SANTA FE, N.M. (AP) — The U.S. Senate has endorsed a major expansion of a compensation program for people sickened by exposure to radiation during nuclear weapons testing and the mining of uranium during the Cold War, with a vote Thursday on a massive defense spending bill.
Advancing on a 86-11 Senate vote, the provisions would extend health care coverage and compensation to so-called downwinders exposed to radiation during weapons testing to several new regions stretching from Guam to the New Mexico site where the world’s first atomic bomb was tested in 1945.
The Senate-backed plan also would extend compensation to more former uranium industry workers. The proposed changes to the Radiation Exposure Compensation Act are not yet included in a House-approved defense bill, amid negotiations toward final legislation.
The hit summer film “Oppenheimer” about the top-secret Manhattan Project and the dawn of the nuclear age during World War II has brought new attention to a decades-long efforts to extend compensation for families who were exposed to fallout and still grapple with related illness.
“We’re elated with the vote today. We’re extremely hopeful,” said Mary Martinez White, who recounted that her parents and several siblings were ravaged by cancer after the family’s exposure to nuclear fallout at a farm in Carrizozo, New Mexico, about 35 miles (55 kilometers) for the Trinity Site test.
She blames her family’s suffering on decisions at the outset of the Cold War — and applauded efforts to make amends through federal compensation by lawmakers, including Democratic Sen. Ben Ray Luján of New Mexico and Republican Sen. Josh Hawley of Missouri.
“I have faith that people who are alive today will right those choices, and quickly, especially when so much is being asked of New Mexico in terms of storage” of radioactive waste and nuclear weapons production, she said.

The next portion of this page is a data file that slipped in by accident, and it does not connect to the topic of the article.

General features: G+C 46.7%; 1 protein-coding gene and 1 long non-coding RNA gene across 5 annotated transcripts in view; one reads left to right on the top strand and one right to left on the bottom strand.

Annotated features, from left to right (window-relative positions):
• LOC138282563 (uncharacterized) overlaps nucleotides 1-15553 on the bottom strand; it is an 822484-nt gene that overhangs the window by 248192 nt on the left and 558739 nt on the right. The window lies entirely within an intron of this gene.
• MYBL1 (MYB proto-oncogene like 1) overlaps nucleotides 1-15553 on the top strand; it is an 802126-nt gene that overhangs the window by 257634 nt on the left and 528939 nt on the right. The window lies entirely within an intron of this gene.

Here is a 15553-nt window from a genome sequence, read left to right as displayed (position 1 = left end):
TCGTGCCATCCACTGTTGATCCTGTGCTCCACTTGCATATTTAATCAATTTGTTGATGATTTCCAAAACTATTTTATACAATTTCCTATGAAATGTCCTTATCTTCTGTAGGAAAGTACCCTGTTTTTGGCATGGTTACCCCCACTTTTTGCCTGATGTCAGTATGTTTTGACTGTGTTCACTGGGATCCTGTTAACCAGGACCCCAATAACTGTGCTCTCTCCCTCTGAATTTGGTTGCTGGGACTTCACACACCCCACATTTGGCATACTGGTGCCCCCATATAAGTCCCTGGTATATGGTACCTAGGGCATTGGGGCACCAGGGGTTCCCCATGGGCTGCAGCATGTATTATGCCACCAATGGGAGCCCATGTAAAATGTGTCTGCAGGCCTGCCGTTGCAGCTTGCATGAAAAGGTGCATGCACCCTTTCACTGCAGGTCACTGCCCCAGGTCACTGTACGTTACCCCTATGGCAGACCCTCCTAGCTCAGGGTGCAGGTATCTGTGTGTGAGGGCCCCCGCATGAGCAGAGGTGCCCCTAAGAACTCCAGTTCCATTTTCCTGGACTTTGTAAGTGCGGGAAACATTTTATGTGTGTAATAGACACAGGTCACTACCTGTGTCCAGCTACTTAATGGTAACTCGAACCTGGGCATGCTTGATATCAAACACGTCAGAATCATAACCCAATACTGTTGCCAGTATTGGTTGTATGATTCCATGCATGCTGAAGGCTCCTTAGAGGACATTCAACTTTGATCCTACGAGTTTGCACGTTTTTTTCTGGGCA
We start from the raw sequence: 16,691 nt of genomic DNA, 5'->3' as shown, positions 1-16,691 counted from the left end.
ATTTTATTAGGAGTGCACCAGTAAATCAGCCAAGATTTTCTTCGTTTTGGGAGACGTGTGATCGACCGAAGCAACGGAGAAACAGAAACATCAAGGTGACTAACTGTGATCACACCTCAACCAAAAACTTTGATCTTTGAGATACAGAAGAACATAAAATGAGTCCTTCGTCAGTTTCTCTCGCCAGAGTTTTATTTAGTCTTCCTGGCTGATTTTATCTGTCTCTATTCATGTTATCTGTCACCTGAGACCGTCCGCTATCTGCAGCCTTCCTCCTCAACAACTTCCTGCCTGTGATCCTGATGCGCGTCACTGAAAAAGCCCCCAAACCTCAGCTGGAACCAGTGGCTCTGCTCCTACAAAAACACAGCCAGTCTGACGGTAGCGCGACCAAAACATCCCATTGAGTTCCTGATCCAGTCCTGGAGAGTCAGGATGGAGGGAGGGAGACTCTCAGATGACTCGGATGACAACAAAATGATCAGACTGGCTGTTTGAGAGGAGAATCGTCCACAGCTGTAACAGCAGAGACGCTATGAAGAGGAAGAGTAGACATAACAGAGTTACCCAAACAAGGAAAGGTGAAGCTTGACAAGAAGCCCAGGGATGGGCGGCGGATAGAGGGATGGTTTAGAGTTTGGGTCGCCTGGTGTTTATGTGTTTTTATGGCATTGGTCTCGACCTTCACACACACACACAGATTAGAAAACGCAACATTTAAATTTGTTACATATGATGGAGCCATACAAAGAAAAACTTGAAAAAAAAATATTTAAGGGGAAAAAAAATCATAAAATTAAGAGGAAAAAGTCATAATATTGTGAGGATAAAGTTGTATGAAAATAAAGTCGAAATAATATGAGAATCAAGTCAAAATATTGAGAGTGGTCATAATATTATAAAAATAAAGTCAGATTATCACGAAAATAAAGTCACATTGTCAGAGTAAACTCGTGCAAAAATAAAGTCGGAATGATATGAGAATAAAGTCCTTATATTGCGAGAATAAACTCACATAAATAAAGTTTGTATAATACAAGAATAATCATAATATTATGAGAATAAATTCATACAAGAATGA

Advocates also have been trying for years to bring awareness to the lingering effects of radiation exposure on the Navajo Nation, where millions of tons of uranium ore were extracted over decades to support U.S. nuclear activities.
“The Navajo Nation has borne the brunt of America’s nuclear program, the cost of which can be measured in human lives, environmental devastation, and communities that are still suffering,” President Buu Nygren of the Navajo Nation said Thursday in a statement. “We will not stand by and allow this legacy to be forgotten or dismissed.”
The Senate bill would expand eligibility to more former uranium mining, processing and transportation workers who participated after 1971, the current cutoff date for eligibility.
Since the compensation program began in 1992, more than 54,000 claims have been filed and about $2.6 billion has been awarded for approved claims in Nevada, Utah and Arizona. Coverage would be expanded to New Mexico, Colorado, Idaho, Missouri, Montana and previously excluded areas of Nevada, Utah and Arizona.
Earlier this month, Hawley promised to help people with cancer and other diseases connected to nuclear contamination in the St. Louis, Missouri, region. He cited reports by The Associated Press, The Missouri Independent and the nonprofit newsroom MuckRock that detailed nonchalance and indifference to the risks nuclear waste posed dating back to the 1950s.
St. Louis was part of the national campaign to build a nuclear bomb, with uranium processing that produced harmful waste.
Associated Press Writer Michael Phillis contributed from St. Louis.